Eating while Driving
Eating and drinking while driving reduces the amount of focus on the road. Often, when drivers eat or drink, they balance cups, switch hands, take bites, and shift their eyes off the road. Sometimes, they even take their hands away from the steering wheel.
Drivers need to start pulling over if they have to eat or drink. Focusing on one thing is crucial rather than multitasking, which can be quite dangerous.
Adjusting while Driving
Another reason for distracted driving is adjusting seats and the steering wheel position while driving. Other activities like changing volume controls are also common reasons for distracted driving.
Moreover, children crying, heated arguments, or throwing tantrums are other causes of distracted driving. General conversations and small talk are often less problematic. Passengers and drivers can modify or pause their discussions accordingly.
Women usually tend to apply makeup, comb their hair, or remove clothing while driving. Such activities are highly dangerous as they can cause accidents. Men, on the other hand, try multitasking, by talking on the phone, eating while driving, etc. When both hands are occupied, who is driving the car then?
OnMyWay Reducing Distracted Driving
Though there are several reasons for distracted driving, technology is helping us solve this issue. OnMyWay app is assisting in cutting down the number of distracted driving accidents. This app will pay you if you take steps to avoid distracted driving.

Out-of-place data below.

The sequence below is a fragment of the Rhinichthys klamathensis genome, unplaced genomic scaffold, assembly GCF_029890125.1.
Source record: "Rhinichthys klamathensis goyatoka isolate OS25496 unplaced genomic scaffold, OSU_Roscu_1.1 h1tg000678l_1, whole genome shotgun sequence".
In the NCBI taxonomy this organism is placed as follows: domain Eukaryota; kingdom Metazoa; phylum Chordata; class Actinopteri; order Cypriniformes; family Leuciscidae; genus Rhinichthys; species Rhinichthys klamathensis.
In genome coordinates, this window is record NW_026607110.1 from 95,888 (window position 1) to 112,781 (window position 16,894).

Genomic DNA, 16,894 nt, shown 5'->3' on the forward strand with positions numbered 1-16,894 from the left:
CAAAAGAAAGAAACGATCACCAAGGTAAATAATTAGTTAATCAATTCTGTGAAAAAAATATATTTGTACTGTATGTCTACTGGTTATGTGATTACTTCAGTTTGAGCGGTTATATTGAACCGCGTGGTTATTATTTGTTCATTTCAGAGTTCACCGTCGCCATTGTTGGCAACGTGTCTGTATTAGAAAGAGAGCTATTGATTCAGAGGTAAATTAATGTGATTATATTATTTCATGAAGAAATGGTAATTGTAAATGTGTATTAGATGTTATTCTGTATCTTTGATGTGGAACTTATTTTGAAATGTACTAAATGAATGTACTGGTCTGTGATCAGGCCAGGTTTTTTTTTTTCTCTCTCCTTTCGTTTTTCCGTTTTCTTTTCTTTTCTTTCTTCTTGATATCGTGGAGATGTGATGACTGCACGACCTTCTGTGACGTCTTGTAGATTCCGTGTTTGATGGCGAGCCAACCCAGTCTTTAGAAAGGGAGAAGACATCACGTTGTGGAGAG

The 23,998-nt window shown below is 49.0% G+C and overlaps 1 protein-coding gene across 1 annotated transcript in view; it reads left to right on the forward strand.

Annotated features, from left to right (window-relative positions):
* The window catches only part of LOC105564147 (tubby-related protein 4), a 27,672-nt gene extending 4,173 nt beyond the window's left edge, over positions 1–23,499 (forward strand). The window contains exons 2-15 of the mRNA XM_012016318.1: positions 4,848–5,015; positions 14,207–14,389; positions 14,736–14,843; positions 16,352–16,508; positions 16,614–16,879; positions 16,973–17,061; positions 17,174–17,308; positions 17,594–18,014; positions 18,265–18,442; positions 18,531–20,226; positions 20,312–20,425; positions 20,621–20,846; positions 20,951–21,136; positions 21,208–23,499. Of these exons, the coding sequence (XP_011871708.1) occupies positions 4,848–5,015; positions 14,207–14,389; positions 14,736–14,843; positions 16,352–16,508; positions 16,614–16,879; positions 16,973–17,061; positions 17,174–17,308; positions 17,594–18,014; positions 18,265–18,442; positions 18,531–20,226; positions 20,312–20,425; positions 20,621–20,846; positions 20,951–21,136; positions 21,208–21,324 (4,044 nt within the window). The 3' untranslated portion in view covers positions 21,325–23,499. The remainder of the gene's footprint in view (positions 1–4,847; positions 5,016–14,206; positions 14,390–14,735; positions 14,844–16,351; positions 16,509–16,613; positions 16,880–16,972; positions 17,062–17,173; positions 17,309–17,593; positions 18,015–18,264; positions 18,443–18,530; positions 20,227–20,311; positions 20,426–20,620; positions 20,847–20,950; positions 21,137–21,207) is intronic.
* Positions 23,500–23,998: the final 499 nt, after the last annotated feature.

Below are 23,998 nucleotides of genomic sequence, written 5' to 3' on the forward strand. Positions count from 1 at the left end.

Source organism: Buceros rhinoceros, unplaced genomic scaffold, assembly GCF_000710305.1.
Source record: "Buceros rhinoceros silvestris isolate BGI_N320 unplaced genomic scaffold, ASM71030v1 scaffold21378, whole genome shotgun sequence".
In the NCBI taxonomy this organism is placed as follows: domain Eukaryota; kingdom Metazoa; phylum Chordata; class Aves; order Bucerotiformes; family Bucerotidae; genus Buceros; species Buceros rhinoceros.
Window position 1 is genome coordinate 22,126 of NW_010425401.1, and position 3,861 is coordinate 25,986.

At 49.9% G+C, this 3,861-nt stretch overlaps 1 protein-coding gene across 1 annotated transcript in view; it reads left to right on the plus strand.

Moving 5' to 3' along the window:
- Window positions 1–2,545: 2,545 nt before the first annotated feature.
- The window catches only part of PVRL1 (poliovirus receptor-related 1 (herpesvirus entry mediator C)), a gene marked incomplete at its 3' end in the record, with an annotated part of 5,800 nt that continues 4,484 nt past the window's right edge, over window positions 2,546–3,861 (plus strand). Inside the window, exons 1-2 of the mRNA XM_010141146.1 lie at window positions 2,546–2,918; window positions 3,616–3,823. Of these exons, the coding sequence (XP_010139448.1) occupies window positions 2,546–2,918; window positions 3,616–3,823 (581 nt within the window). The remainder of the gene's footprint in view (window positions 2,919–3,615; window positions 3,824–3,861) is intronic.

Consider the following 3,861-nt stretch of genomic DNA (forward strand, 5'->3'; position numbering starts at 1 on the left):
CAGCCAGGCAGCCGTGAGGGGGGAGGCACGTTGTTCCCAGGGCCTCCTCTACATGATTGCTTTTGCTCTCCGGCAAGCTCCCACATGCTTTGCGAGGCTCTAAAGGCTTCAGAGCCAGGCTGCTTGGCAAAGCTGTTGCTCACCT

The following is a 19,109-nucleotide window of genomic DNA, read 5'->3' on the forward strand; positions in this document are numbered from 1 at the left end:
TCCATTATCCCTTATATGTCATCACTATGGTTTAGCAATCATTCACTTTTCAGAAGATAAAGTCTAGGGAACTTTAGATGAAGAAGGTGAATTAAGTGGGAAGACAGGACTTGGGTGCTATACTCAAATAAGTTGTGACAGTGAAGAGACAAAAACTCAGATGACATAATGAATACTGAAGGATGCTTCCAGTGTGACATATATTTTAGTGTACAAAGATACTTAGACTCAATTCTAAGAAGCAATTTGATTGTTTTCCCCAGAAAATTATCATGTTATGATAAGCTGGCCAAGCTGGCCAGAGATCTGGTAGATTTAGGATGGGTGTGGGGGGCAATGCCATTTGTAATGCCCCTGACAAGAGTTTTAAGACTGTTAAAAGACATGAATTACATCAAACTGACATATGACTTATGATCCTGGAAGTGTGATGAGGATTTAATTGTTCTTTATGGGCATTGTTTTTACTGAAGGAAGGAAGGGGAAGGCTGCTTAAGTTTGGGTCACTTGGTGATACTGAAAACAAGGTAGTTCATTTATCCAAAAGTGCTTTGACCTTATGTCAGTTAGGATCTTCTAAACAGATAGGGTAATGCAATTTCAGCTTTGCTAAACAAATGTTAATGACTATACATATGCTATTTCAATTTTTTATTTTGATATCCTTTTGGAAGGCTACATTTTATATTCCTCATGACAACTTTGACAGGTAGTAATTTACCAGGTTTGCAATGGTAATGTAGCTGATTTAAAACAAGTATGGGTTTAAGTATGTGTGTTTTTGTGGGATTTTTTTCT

The app automatically detects when you’re driving over 10 MPH by leveraging your location data, and it disables apps or text alerts. It then pays you 5 cents per mile for not using your phone while driving. Also, OnMyWay app users get paid two extra cents for miles driven by other people who they refer to the service.
Moreover, you’re not only paid for not using your phone while driving. OnMyWay app users can spend the earned money on deals and offers listed on the app. They can enjoy discounts every day if they drive safely. From electronics to clothing, travel deals to accessories, users can scroll through numerous offers and use their earnings.
Further, the OnMyWay app cash-out feature will let you exchange your OnMyWay Cash for Store Cards, Cash Cards, and Travel Deals. You can check out the OnMyWay app reviews to know how people have enjoyed taking the necessary steps to avoid distracted driving.
Driving is an attention-demanding activity, and drivers should avoid multitasking. OnMyWay App encourages individuals to be responsible and prevent the dangers of distracted driving. Our modern-day world is a busy one, which forces us to talk on the cell phone while driving.
It is essential to keep your eyes on the road and avoid any distractions. If at all you need to check your phone, make a call, or drink your coffee, it is always best to pull over.
While the devastating effects of drinking and driving have been clear for so many years, the implications of distracted driving are still growing. That discrepancy should be a call for action for every citizen and not only drivers.